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Posted by: Walter Metzen
Homestead exemption laws prevent the sale of a borrower’s home by their creditors in satisfaction of a debt. In many states, whether your home may be subject to forced sale is a function of how much home equity you have.
A Homestead is Your Primary Residence
A homestead is defined as your primary residence; investment property does not fall within the definition. The purpose of homestead exemptions are rooted in public policy. Home ownership is at the cornerstone of the American way of life, which is why legislatures have made it difficult for creditors to take your home away from you in satisfaction of a debt.
In order for a creditor to force the sale of your primary residence, they must have a judgment against you and your home must have equity. Just how much equity leaves a home vulnerable is a function of state law.
Equity Below Your State’s Homestead Exemption = No Sale
If the equity in your home is below the amount your state exempts, the trustee will not sell your home.
For example, if you owe $25,000 to a credit card lender who has sued and obtained a judgment against you, that company cannot force the sale of your home as long as all of your home equity is exempt under your state’s exemption limit. If you live in state X, whose homestead exemption allows for $50,000 in equity to be protected from creditors and your home is worth $300,000 with a $280,000 mortgage balance, creditors cannot take your home. Your $20,000 of home equity falls below the $50,000 state X allows its residents to protect.
Florida is one state that has historically had an unlimited homestead exemption, which never allowed a creditor to take a home in satisfaction of a debt — regardless of the home’s value, though there is acreage limitation and a length of ownership requirement.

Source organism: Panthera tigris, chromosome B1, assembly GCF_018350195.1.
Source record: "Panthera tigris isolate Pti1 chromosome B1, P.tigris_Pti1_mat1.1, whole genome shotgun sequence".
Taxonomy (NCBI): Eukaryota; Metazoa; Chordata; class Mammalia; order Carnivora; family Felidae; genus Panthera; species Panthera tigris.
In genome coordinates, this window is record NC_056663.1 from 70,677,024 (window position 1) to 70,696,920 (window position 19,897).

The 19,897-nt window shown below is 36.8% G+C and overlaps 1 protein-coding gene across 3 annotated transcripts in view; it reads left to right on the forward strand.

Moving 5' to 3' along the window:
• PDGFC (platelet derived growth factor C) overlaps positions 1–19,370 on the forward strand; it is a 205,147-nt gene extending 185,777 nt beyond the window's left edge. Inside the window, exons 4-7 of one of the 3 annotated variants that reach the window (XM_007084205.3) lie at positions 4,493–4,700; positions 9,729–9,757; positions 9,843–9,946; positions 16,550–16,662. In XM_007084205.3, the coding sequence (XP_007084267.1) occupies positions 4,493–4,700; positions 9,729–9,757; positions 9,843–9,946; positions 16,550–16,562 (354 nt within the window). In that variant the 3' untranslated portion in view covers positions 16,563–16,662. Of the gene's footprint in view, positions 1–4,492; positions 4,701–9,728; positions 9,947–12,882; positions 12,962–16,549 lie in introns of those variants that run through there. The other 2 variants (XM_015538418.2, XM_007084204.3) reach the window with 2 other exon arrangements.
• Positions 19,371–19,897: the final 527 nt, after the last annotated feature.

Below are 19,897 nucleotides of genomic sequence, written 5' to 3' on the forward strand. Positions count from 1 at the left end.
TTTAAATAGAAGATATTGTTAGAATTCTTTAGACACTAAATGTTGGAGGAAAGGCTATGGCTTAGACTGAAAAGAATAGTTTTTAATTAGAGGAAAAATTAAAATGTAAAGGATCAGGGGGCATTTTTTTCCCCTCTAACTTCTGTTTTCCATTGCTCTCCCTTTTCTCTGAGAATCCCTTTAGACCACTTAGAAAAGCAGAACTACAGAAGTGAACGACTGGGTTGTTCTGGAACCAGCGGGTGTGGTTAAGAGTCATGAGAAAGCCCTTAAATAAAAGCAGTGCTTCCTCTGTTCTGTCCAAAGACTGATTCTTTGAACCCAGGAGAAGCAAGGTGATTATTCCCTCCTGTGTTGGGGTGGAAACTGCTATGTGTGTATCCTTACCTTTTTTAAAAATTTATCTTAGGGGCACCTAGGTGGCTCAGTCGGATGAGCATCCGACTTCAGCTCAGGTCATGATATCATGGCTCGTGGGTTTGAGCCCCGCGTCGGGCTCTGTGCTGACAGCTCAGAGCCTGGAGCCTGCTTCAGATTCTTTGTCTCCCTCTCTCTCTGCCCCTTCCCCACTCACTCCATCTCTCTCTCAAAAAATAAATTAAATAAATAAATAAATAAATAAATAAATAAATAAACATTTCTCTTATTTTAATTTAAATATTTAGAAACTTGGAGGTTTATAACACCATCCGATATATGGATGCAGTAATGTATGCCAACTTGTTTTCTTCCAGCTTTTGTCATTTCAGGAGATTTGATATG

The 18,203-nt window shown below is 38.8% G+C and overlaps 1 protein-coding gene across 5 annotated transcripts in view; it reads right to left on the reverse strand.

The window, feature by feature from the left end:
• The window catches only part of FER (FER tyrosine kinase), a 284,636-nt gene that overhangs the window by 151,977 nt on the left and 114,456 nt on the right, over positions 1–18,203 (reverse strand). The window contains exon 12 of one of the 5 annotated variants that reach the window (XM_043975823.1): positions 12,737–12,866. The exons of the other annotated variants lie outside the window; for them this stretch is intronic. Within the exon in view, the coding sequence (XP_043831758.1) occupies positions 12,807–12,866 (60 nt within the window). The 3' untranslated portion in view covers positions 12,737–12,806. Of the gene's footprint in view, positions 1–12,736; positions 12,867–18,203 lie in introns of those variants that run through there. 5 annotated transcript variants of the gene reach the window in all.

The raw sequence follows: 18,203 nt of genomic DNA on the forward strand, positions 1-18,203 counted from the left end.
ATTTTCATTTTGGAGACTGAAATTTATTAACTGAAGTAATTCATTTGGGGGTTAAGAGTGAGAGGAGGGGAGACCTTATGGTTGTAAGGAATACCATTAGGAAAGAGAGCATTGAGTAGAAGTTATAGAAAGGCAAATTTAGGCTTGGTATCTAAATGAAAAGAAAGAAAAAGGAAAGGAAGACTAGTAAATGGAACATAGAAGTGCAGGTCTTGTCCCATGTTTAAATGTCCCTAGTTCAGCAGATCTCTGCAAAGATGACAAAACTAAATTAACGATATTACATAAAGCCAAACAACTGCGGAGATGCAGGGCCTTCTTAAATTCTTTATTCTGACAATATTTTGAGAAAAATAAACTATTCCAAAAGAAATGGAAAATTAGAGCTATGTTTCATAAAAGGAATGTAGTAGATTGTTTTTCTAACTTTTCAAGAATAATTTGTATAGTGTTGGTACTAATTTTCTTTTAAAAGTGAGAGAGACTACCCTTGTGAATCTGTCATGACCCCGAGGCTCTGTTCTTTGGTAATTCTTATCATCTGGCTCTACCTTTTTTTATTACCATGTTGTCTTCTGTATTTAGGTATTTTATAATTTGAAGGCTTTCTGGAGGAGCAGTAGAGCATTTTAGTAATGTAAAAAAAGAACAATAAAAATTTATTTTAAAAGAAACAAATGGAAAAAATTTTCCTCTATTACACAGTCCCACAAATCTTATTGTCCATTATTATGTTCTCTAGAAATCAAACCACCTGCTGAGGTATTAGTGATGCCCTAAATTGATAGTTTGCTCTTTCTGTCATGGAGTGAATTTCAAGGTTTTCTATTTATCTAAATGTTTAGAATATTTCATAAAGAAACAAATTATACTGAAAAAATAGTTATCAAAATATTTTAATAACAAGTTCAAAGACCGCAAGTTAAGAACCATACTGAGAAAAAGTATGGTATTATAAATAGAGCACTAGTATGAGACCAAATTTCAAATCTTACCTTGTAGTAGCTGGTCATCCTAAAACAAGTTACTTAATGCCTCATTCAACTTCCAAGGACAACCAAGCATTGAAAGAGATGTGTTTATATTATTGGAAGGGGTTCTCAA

Other unlimited homestead exemption states, with small exceptions, include Texas, Iowa, Kansas, South Dakota, and Oklahoma, in addition to the District of Columbia. Some other states have fairly generous homestead exemptions, including Nevada ($550,000 equity), Minnesota ($390,000 to $975,000, if a farm), and Montana ($250,000). On the other hand, some states have no homestead exemption, like New Jersey and Pennsylvania, though they exempt some form of tenancies.
Equity Above Your State’s Homestead Exemption = Possibility of Sale
If a homestead’s value exceeds the limits imposed by state law, creditors may sell the home but the debtor will be entitled to the amount of their state’s exemption.
Confused? Let’s illustrate the point with an example.
If your home in state X has a mortgage balance of $200,000 and is worth $300,000, you have $100,000 of home equity. This number exposes $50,000 of equity as “non-exempt” because state X only allows $50,000 of equity to be protected. In this example, creditors could force the sale of the home to go after the $50,000. However, were the home to be sold, you would be entitled to a check for $50,000 (the amount of state X’s homestead exemption). A creditor sale doesn’t destroy the exemption.
When there is only a small amount of non-exempt equity, it is unlikely that a creditor will go through with listing the property because the costs of putting the home on the market outweigh the proceeds gained from the sale. In these cases, it is often possible to negotiate a cash settlement with the creditor, which avoids the headaches of a sale.
You may also be interested in:
- Is an Adjacent Lot Part of the Homestead for Exemption Purposes?
- What is the Difference Between Surrendering a Home and Foreclosure?
- Are You Judgment Proof?
- How Exemption Laws Work Inside and Outside of Bankruptcy
- Will Bankruptcy Cost You Your House?
Walter Metzen is a Board Certified Specialist in Consumer Bankruptcy with over 28 years of experience. He’s represented more than 20,000 bankruptcy clients in and around Detroit where his firm is located. View his profile here.